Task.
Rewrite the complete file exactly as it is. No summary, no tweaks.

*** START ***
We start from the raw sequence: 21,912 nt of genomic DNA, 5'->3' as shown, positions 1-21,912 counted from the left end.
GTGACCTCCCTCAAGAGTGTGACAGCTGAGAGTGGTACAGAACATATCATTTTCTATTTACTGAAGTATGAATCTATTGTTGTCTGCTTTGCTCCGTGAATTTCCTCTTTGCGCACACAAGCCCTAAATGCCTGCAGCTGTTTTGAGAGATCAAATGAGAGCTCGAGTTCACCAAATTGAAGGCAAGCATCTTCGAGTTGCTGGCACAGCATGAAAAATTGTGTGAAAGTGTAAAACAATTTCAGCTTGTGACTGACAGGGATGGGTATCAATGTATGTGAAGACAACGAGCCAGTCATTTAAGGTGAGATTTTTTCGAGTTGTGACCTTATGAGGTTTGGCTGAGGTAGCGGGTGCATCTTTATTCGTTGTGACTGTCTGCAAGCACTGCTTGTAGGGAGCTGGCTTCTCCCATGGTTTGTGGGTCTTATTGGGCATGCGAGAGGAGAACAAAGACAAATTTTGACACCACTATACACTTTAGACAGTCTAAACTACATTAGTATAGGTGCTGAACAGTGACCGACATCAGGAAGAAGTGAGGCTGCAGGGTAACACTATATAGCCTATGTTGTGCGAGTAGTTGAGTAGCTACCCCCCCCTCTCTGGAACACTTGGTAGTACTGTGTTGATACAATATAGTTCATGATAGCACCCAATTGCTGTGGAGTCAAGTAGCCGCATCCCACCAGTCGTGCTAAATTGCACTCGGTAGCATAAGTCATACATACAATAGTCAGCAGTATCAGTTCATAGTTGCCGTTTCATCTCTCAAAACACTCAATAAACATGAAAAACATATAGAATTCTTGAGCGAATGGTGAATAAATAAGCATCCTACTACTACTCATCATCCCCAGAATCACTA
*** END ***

We start from the raw sequence: 21,912 nt of genomic DNA, 5'->3' as shown, positions 1-21,912 counted from the left end.
GTGACCTCCCTCAAGAGTGTGACAGCTGAGAGTGGTACAGAACATATCATTTTCTATTTACTGAAGTATGAATCTATTGTTGTCTGCTTTGCTCCGTGAATTTCCTCTTTGCGCACACAAGCCCTAAATGCCTGCAGCTGTTTTGAGAGATCAAATGAGAGCTCGAGTTCACCAAATTGAAGGCAAGCATCTTCGAGTTGCTGGCACAGCATGAAAAATTGTGTGAAAGTGTAAAACAATTTCAGCTTGTGACTGACAGGGATGGGTATCAATGTATGTGAAGACAACGAGCCAGTCATTTAAGGTGAGATTTTTTCGAGTTGTGACCTTATGAGGTTTGGCTGAGGTAGCGGGTGCATCTTTATTCGTTGTGACTGTCTGCAAGCACTGCTTGTAGGGAGCTGGCTTCTCCCATGGTTTGTGGGTCTTATTGGGCATGCGAGAGGAGAACAAAGACAAATTTTGACACCACTATACACTTTAGACAGTCTAAACTACATTAGTATAGGTGCTGAACAGTGACCGACATCAGGAAGAAGTGAGGCTGCAGGGTAACACTATATAGCCTATGTTGTGCGAGTAGTTGAGTAGCTACCCCCCCCTCTCTGGAACACTTGGTAGTACTGTGTTGATACAATATAGTTCATGATAGCACCCAATTGCTGTGGAGTCAAGTAGCCGCATCCCACCAGTCGTGCTAAATTGCACTCGGTAGCATAAGTCATACATACAATAGTCAGCAGTATCAGTTCATAGTTGCCGTTTCATCTCTCAAAACACTCAATAAACATGAAAAACATATAGAATTCTTGAGCGAATGGTGAATAAATAAGCATCCTACTACTACTCATCATCCCCAGAATCACTA